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Vicarious, Representative Suffering vs. Scapegoat Psychology, Wednesday, March 4, 2009 at Resurrection’s Gathering of the Oakland Churches

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First Mid-Week Lenten Service for the Oakland Churches

At Resurrection Lutheran Church, Wednesday March 4th, 2009

Text: 2 Corinthians 5:20B- 6:10

Vicarious, Representative Suffering

For our sake God made Christ to be sin who knew no sin, so that in him we might become the righteousness of God (21).

What does it mean that God made Christ to be sin, who knew no sin? For me that statement by St. Paul is pretty disconcerting. I believe it points to the way Christ suffered the consequences of our sins in our place. It can be called vicarious or representative suffering of Christ for us. It is the opposite of sinful scapegoat psychology, which I will explain in the second part of this sermon.

Too often it seems we transform the cross into a decoration, into a piece of jewelry. I used to wear a simple wooden cross working in the inner-city of Cincinnati – that was back in the sixties during the riots. When I arrived in Berlin Germany in 1971, they said that only the Bishop was allowed to wear the cross, so now I usually do not wear one.

But when we wear them, remember that the cross was an instrument of torture and a means by which the brutal Romans used to torture someone and put them to death. The incredible love of Christ transfigured the cross, so that we no longer see it as a lynching rope or an electric chair. Christ, who changes curses into blessings made the cross the symbol of the greatest love the world has ever known.

But how did this change happen? It came about because God made Jesus to be sin, who knew no sin. I was reading William Blake, a British poet, who has a way of taking you to the edge. In one poem he depicted Christ hanging on the cross his huge serpentine tail swishing under it.[1] I suddenly realized he was calling Jesus the evil serpent and I was very offended – until I cooled down and realized that Jesus himself said that the way Moses lifted up a serpent in the wilderness, [that all could gaze upon it and be healed,] so must the Son of Man be lifted up, that whoever believes in him will have eternal life (John 3:15). We forget that people of the day really considered Jesus evil.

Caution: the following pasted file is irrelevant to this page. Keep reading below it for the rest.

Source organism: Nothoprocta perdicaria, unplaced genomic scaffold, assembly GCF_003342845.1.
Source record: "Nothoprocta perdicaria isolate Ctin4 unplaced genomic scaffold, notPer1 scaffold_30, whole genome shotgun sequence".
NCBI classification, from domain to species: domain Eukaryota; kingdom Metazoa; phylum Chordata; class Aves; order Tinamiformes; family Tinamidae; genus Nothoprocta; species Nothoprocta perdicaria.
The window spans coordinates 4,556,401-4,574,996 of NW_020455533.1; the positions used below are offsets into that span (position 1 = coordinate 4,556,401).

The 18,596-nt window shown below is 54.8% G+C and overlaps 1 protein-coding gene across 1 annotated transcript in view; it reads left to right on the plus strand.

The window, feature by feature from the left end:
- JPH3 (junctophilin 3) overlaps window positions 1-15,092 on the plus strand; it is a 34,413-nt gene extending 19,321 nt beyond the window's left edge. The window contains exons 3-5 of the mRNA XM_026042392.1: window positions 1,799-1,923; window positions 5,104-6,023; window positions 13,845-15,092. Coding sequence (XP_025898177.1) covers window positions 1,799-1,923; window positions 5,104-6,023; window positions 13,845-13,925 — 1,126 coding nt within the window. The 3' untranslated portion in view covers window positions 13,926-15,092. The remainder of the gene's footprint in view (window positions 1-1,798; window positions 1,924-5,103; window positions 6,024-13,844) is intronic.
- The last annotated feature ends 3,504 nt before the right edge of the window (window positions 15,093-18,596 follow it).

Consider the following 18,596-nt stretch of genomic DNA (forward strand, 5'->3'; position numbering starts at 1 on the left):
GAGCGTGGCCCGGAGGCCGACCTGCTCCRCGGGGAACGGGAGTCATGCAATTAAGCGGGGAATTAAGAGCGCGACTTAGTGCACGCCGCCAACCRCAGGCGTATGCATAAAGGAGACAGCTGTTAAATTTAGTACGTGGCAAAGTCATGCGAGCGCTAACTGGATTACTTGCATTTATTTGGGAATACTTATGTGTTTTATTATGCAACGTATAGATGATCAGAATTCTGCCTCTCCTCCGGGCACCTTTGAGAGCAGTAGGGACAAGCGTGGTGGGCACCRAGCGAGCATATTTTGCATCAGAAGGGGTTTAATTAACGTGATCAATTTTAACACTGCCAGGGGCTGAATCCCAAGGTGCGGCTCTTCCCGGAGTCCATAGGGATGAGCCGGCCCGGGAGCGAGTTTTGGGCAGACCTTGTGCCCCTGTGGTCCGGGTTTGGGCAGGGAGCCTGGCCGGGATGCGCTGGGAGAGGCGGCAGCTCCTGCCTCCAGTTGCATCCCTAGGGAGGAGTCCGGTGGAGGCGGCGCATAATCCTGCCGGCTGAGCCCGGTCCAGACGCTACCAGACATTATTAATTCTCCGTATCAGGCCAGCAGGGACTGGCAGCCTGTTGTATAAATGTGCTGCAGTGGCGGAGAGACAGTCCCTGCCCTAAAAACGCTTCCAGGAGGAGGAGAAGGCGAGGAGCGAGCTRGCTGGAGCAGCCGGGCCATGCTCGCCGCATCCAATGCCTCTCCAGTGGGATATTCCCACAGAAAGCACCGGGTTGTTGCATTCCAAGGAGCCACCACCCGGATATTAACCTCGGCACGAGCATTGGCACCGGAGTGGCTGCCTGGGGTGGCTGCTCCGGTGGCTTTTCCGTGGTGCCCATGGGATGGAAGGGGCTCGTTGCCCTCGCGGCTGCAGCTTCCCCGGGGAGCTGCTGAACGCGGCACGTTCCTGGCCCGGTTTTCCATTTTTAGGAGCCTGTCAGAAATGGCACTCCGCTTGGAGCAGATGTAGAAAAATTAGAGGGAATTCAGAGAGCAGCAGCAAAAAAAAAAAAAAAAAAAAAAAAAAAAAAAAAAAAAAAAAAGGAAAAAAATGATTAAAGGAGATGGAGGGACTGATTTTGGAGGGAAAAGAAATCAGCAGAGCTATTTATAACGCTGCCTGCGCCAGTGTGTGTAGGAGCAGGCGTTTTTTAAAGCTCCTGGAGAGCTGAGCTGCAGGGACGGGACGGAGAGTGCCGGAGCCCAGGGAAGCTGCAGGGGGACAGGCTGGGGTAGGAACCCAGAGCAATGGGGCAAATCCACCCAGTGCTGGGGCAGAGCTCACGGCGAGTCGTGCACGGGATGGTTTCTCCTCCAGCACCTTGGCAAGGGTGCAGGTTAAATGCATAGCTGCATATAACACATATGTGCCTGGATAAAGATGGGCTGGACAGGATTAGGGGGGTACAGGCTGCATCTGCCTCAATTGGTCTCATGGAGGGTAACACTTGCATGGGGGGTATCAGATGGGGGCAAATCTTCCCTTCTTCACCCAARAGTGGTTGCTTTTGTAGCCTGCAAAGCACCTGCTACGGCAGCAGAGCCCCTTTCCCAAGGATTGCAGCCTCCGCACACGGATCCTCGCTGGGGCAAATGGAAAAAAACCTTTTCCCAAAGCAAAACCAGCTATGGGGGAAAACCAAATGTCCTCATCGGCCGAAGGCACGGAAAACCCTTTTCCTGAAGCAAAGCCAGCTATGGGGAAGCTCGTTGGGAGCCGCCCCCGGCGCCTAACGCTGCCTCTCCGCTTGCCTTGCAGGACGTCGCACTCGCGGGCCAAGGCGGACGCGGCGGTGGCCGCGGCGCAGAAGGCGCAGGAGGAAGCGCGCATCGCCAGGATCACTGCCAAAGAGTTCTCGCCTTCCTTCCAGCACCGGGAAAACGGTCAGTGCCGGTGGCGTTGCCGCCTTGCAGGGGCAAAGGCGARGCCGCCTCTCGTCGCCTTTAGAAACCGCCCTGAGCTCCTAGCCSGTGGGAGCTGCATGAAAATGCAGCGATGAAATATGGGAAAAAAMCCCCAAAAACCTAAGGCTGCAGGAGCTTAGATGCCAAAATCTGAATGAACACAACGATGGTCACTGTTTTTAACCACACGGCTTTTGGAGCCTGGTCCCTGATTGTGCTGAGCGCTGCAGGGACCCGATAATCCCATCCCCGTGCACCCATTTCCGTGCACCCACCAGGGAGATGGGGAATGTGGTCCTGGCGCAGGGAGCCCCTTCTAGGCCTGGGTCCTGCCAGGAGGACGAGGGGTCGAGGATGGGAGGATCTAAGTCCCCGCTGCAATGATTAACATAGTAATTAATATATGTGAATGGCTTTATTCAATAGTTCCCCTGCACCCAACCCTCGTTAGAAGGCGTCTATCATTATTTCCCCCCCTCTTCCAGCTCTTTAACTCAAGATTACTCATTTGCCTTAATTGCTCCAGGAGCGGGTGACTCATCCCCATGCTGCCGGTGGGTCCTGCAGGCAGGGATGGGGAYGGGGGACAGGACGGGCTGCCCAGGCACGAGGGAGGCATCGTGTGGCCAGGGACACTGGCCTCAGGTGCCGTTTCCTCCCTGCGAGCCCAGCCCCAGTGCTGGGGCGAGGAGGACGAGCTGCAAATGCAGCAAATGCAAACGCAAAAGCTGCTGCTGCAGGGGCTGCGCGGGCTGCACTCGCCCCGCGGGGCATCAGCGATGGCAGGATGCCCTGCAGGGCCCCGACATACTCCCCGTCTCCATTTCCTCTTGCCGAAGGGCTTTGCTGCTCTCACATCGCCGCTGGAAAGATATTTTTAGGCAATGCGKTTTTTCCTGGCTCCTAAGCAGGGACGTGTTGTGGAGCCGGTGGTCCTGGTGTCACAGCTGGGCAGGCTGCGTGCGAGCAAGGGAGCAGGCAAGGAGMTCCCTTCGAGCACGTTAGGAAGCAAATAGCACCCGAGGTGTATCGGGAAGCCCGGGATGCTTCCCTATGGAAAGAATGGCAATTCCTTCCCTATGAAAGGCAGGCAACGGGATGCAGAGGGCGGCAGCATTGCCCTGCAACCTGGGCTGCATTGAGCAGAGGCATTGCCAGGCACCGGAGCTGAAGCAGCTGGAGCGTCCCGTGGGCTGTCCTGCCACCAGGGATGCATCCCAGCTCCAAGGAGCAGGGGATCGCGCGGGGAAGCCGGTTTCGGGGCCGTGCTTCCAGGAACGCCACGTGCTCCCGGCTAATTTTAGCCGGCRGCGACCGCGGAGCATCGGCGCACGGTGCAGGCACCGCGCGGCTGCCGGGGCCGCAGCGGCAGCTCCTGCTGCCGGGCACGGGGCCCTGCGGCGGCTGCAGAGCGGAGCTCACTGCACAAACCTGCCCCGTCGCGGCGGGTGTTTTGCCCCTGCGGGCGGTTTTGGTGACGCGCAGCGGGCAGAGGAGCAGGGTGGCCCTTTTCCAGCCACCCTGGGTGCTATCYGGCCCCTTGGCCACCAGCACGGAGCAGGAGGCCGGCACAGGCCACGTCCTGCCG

But Jesus for us is the righteousness of God come down to save us. St. Paul adds, “Christ became a curse for us,” too (Gal. 3:13). He was cursed for us so that we might become the blessings of God.

Just like we often still wear our crosses as decorations, we forget that Jesus was called a blasphemer by the authorities of the day. He was considered a law-breaker of God’s law. What did they care if he championed love and compassion? Not one bit. He did not have to heal that man’s hand on the Sabbath, they said. How dare him say that he was Lord of the Sabbath? Or that he forgave sins! And what was a Rabbi doing among all the sinner, prostitutes, and tax collectors; (Bankers or brokers for us, perhaps?) Why, he was declaring that they would get into heaven before those who considered themselves, and were taken for, the respectable and religious people of the day!

Thus Jesus had to experience the self-righteous fury of all those whom he snubbed for the sake of the oppressed. Just read Isaiah chapters 52 and 53. He stood there and took all the fury of the good people upon himself. Of course if people are really good, they don’t know it.